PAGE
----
Miami-Dade County has recently worked out a $1.5 billion plan with the Environmental Protection Agency to fix its aging sewer system — an over-burdened network of pipes, pumps and plants that’s leaked a lot of sewage in the past years.
But a local environmental group says there’s a major piece missing from that agreement: climate-change planning in a consent decree.
Starting Nov. 7, the WLRN-Miami Herald News staff brought you feature coverage of the effects sea-level rise has on our coastal communities.
Reporting fellow Wilson Sayre produced an hour-long special including the past weeks' feature programming and previously unaired content. The program, "Rising Seas in South Florida," was hosted by WLRN vice-president of news Tom Hudson and aired at noon on Thursday, Nov. 14.
WLRN Public Radio and Television has named Tom Hudson as vice-president of news, Terence Shepherd as news director and Alicia Zuckerman as editorial director for all of WLRN-Miami Herald News.
“We have brought together one of the best, if not the best, leadership teams in public media news,” said John Labonia, general manager of WLRN Public Radio and Television. “Our goal of making WLRN the round-the-clock, pervasive and constant source of news and information about and of interest to South Florida is now in reach. I am honored to be working with such talented individuals.”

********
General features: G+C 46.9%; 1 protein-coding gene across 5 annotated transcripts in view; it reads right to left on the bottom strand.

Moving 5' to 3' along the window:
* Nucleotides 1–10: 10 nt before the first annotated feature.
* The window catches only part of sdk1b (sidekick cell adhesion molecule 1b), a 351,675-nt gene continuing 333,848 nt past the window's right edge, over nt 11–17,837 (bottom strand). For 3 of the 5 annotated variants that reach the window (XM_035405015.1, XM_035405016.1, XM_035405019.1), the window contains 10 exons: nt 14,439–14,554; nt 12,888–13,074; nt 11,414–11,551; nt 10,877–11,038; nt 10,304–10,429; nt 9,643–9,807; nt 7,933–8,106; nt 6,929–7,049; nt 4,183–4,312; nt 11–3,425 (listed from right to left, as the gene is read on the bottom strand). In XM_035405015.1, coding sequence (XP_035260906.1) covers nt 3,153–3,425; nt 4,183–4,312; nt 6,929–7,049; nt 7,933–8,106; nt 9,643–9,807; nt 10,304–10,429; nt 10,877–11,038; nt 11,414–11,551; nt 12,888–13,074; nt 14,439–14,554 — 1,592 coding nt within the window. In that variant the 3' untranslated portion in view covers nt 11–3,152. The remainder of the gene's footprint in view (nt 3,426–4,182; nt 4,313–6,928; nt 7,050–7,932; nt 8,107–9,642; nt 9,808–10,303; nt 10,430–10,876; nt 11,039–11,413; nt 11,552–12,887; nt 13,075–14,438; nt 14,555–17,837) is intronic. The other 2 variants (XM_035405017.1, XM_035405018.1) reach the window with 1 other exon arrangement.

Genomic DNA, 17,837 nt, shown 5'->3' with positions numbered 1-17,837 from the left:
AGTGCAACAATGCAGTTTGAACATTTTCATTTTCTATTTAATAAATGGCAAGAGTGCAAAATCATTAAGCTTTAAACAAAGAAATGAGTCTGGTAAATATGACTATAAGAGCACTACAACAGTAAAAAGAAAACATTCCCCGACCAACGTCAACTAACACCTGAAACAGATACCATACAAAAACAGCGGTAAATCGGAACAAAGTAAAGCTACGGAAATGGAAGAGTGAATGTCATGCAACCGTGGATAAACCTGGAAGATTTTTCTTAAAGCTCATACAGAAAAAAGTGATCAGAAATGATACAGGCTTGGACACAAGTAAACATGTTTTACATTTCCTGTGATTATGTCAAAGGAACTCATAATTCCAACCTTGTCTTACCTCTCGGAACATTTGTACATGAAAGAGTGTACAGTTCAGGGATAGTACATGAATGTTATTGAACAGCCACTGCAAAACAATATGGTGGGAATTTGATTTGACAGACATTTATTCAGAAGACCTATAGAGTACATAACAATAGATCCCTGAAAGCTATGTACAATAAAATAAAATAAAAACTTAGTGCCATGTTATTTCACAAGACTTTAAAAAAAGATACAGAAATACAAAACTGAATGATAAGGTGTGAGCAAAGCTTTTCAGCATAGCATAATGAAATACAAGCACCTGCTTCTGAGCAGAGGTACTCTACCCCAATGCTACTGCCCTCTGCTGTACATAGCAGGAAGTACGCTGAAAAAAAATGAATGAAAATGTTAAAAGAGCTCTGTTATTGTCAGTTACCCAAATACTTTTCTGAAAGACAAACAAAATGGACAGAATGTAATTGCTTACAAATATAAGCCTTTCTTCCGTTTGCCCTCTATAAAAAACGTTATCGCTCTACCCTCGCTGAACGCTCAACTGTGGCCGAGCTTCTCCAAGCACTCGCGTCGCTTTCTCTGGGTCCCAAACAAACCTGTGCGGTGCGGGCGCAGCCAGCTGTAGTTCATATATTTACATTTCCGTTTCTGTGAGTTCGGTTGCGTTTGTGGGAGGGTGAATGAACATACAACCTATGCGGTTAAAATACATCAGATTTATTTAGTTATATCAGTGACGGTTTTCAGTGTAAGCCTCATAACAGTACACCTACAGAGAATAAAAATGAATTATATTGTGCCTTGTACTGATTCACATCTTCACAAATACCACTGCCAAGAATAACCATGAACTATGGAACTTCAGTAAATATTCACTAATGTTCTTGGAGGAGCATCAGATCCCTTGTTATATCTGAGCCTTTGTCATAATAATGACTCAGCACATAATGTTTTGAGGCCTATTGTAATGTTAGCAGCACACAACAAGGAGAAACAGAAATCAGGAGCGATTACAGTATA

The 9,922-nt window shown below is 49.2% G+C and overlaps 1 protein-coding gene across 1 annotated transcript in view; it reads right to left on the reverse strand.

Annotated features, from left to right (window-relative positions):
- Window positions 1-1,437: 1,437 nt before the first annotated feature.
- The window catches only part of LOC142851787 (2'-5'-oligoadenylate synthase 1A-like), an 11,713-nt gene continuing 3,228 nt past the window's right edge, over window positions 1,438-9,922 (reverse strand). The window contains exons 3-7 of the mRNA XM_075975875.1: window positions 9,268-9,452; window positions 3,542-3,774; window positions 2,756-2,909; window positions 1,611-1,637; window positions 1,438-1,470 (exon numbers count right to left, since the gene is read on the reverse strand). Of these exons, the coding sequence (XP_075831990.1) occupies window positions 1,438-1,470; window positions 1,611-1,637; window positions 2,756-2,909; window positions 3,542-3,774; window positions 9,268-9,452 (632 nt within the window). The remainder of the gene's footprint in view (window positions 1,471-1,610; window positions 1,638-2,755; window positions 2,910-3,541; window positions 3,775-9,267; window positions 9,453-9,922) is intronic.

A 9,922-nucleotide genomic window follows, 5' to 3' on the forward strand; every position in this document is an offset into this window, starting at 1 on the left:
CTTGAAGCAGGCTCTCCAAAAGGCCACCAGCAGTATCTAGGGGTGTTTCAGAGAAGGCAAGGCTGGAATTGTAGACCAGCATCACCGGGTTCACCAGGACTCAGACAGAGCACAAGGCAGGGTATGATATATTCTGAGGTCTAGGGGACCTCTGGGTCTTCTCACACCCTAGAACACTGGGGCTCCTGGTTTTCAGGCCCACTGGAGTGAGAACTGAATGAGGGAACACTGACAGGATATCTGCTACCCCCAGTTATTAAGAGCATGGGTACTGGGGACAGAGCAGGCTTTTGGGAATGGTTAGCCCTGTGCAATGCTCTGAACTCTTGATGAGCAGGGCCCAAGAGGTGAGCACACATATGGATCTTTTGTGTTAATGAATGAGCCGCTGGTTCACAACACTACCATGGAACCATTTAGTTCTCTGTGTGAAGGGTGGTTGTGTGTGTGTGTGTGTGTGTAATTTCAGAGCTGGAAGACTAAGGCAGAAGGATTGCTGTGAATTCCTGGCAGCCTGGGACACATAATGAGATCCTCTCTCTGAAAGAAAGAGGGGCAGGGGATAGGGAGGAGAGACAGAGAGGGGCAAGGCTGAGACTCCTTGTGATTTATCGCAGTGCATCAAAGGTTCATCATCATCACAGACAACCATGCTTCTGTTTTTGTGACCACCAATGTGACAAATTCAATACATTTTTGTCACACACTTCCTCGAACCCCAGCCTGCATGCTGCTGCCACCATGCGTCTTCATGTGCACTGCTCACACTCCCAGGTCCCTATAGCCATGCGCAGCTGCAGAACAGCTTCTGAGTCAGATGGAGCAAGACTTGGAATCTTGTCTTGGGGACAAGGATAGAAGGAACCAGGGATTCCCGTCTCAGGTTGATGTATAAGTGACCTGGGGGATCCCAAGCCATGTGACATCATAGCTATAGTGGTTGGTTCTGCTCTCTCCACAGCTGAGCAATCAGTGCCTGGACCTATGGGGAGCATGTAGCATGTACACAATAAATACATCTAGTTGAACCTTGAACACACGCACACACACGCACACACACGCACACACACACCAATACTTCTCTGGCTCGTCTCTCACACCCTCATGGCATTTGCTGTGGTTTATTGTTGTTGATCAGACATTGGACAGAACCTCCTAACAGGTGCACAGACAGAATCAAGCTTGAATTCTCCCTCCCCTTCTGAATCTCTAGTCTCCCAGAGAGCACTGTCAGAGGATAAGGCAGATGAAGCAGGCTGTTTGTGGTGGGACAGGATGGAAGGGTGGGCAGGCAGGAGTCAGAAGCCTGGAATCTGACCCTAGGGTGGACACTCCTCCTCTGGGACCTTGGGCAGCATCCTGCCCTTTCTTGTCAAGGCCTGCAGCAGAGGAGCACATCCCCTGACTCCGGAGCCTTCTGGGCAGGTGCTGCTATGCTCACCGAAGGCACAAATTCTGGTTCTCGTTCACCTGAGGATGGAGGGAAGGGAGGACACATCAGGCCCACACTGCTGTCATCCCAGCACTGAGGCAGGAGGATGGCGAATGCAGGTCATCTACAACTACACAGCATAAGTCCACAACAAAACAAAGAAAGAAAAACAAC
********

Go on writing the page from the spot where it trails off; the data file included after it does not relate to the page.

Wednesday for a hearing about regulations for luxury-sedan and limo drivers. If Miami-Dade County commissioners allow for an unlimited number of such drivers, mobile-dispatch companies such as Uber could operate in the county.
The Uber app allows users to hail cabs with their mobile phones. Regional manager Rachel Holt says it would benefit those users as well as local taxicab workers.
About 75 workers and their supporters gathered outside the Broward County Commission building Tuesday to protest their current wages.
The board approved a framework for discussions with airlines and subcontractors about a voluntary wage increase for Fort Lauderdale-Hollywood International Airport workers. The commission also approved supports to establish break rooms in terminals, and to provide a hotline for anonymous employee complaints.
It’s been more than half a century since flood-control structures such as dams and canals were constructed throughout Florida. Now, with the impact of sea-level rise on the horizon, many of these structures are becoming fragile barriers to keep floodwaters and tidal surge safely away.
Dr. Jayantha Obeysekera is in charge of assessing short- and long-term responses regarding sea-level rise for the South Florida Water Management District. He examines the canal system in Miami's Little River neighborhood, which separates the river from the ocean.